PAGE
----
How did you first get into photography?
I got my first camera, a Miranda point and shoot, when I was 10 years old. My Dad was hooked on photography and taught me the basics, but I ended up using his old Nikon and Olympus SLRs more than I used my own camera. I read the manuals from cover to cover, but nothing prepares you better for using a camera than throwing yourself in at the deep end. My Dad was a rule-breaker; the most important thing he taught me was that a manual was a technical aid that would NOT help me to take a good photo. I thought he was mad, but he was right. We should expect to master the machine, after all, man made the machine. But what a camera doesn't have is an eye for a picture. It cannot decide for itself what is worthy of photographing. Only we can do that. That's what makes photography a human endeavour rather than a scientific one.
Have you always been interested in documentary photography?
Yes, since childhood. Documentary photography has always moved me. One of the first, and most potent, documentary shots I saw was Vietnam Napalm by Nick Ut; a photo of a naked girl, about the same age as I was at the time, running from a napalm attack during the Vietnam war. It remains the most powerful image I have ever seen and still makes me cry.
I find people infinitely more fascinating than landscapes or flower macros, but engaging with people is becoming increasingly difficult. I find that, in general, they are deeply suspicious of my motives. They are captured on CCTV cameras possibly several times a day, but mine is the camera they want to avoid. It is difficult to capture this avoidance and suspicion in a still shot. But I am grateful that the opportunity to take a shot like Nick Ut's has never arisen for me. I don't know whether I'd have the guts to take it.
What is it that inspires you to do documentary photography?
I find the human condition inspiring; the way we live, how we cope with horrors and joys, our awareness of our own mortality. For me, living in Medway is very much a part of who I am; it's impossible to pound the streets for years looking for a picture without growing to love a place. I belong to Medway and Medway belongs to me. I guess I want to document that, celebrate my time here; no big wars, no era-defining shots, just everyday life for the people that make Medway what it is. Combining photography with my passion for local music has enabled me to document the artistic side of Medway; a vibrant creative uprising in a town damaged by industrial decline.
Was there ever a specific photographer you looked up to?
I love the work of Bill Brandt. It's so varied; some shots candid and others set up, some sharp and others soft, some misty and some high contrast. He had compassion for his subjects, many of whom were working class or living in poverty; the captions to his photographs are not those of an objective observer, but from a man who felt deeply the pain and suffering of others, and who felt almost responsible for their condition; a sense of social responsibility for the failings of the government.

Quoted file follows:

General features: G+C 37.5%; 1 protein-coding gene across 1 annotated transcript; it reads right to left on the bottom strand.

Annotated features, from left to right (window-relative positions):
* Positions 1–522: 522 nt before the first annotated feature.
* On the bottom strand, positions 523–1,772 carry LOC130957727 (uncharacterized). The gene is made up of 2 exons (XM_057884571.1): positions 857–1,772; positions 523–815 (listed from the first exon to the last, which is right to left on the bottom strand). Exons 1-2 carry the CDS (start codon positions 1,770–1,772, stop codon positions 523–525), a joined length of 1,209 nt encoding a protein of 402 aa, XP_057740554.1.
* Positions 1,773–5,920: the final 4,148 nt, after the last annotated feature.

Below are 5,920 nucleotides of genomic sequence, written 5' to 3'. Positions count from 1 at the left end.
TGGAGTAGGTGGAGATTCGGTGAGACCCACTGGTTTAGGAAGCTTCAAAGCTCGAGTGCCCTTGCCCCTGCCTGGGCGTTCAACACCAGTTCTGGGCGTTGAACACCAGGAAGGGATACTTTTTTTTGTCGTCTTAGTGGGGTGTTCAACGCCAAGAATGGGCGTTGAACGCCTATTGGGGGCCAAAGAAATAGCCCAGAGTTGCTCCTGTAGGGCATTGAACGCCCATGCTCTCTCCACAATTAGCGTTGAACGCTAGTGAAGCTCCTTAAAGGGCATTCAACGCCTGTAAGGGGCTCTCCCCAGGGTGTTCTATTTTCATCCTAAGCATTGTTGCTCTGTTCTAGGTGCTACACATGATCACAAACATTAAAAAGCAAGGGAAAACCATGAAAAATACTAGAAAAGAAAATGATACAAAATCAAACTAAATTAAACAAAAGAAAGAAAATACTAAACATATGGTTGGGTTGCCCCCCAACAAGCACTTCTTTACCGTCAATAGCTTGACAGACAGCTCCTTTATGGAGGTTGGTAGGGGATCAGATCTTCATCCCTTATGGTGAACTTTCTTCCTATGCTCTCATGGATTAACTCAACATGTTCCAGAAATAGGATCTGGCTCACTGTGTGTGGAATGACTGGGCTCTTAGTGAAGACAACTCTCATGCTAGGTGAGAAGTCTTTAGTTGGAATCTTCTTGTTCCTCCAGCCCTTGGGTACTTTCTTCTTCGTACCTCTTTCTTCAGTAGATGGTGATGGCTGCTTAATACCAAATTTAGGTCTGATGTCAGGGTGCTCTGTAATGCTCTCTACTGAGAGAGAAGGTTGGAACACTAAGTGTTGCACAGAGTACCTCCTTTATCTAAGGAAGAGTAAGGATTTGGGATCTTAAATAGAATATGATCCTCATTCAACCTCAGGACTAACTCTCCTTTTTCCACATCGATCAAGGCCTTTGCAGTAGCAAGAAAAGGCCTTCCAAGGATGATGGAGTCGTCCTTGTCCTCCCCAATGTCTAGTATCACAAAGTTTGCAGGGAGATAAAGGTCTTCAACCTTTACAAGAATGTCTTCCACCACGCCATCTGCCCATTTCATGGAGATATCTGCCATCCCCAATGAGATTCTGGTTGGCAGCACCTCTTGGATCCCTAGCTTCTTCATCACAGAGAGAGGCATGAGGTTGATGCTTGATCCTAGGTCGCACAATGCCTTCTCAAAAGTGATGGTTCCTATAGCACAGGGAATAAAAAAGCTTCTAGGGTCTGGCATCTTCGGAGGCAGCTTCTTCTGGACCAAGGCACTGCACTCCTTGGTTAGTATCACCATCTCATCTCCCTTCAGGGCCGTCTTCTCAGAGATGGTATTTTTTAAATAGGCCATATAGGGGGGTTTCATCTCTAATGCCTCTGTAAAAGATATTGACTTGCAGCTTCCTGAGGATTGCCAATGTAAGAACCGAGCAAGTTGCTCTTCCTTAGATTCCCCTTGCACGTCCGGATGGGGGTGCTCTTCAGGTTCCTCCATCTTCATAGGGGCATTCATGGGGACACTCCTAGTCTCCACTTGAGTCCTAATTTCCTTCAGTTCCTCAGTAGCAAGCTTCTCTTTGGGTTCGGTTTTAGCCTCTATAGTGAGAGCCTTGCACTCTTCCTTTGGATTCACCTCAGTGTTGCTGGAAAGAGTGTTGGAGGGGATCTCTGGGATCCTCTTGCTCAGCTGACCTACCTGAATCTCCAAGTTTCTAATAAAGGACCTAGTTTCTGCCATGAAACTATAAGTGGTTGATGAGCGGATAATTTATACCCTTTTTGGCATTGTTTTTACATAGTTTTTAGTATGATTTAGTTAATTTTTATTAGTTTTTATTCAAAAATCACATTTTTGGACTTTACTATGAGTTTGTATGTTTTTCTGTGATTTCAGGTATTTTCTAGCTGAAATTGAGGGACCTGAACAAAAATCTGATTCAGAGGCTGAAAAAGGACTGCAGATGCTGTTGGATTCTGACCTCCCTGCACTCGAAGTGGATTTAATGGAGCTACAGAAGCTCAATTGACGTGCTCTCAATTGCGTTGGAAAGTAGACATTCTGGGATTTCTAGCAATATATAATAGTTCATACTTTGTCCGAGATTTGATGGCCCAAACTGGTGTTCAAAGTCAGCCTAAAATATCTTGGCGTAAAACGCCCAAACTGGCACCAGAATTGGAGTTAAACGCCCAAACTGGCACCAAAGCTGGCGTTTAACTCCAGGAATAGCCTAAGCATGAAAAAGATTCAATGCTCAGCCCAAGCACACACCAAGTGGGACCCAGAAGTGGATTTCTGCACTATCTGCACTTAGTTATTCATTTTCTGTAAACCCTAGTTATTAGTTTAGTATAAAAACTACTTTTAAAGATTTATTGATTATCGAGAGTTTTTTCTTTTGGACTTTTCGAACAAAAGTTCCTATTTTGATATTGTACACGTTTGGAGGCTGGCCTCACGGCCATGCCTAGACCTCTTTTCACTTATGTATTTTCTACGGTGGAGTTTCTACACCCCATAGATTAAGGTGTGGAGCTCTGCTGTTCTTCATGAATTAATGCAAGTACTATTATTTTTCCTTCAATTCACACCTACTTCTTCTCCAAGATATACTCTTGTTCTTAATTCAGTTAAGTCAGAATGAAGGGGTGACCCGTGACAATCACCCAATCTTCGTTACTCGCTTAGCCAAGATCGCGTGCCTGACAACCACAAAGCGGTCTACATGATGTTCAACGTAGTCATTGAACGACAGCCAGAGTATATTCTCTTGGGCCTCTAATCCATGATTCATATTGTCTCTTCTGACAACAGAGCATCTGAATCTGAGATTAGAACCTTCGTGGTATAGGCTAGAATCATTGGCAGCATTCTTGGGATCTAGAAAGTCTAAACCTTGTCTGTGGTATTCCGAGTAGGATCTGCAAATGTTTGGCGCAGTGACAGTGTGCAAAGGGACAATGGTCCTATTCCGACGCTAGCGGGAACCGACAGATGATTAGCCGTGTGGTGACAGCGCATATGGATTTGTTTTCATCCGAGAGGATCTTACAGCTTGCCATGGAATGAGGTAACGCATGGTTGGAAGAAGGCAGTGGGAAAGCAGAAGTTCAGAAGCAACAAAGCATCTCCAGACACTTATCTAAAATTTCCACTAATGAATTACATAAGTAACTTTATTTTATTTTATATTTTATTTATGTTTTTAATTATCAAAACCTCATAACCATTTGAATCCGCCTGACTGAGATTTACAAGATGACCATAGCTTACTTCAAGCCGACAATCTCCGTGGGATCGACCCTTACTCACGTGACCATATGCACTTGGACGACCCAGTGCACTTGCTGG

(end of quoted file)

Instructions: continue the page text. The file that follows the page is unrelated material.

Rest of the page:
I love the work of Henri Cartier-Bresson too, and he is the author of one of my favourite quotes, "We photographers deal in things which are continually vanishing, and when they have vanished there is no contrivance on earth can make them come back again. We cannot develop and print a memory." I've always felt there's something very special about a photograph; it can show the passage of time, the ebb and flow of life, the changing of the seasons, and it can capture continuity and change in a way that other art forms cannot.
In real life, I greatly admire a photographer called Eric Hands. He has inspired and encouraged me and been a good friend. His work spans several decades and includes a series of photos from his time working for Private Eye, many years ago when Peter Cook was the editor. Finally, I can't under-estimate the influence of my husband, Phil Dillon, on my photography. When I rediscovered my passion for photography a few years ago, I learned quickly. This steep learning curve was due, in part, to watching his mistakes and his progress. He is a rule breaker too. I'm not sure whether that's what drew me to him or whether it's my own bad influence; my Dad's legacy rubbing off from me to him. Either way, I'm grateful to all the photographers in my life, young and old, who have the capacity to change my view of the world. Learning to see things differently is what being a photographer is all about.
Is documentary photography your favourite type of photography?
I think it probably is. I enjoy the freedom of it. I'm not a fan of striving for the perfectly sharp shot. Sometimes the ambiguity is what makes an image; gives it its own life. I would sooner set a long exposure and have blur than use flash and get a blown-out shot with the atmosphere sucked out of it. Documentary photography allows for blur and other perceived imperfections because it is supposed to be a reflection of the movement of real life and, of course, real life happens everywhere and it doesn't slow down just because I'm holding a camera. And that is the real freedom it holds for me.
Acutely aware as I am of time passing and my own mortality, it is in documentary photography that I seek a sense of nostalgia and security. I think we all do. In the words of Ray Davies (The Kinks), "People take pictures of each other, to prove that they really existed". Deep down, I'm terrified I'll be forgotten unless I can prove that I was here. It's sheer vanity to think in this way. Who am I to demand that others remember me? I am nobody. And I am everybody. I am the elusive human condition that I seek to capture.
Thanks to Isabelle White.Originally posted on www.sweetfanny.co.uk 10/06/09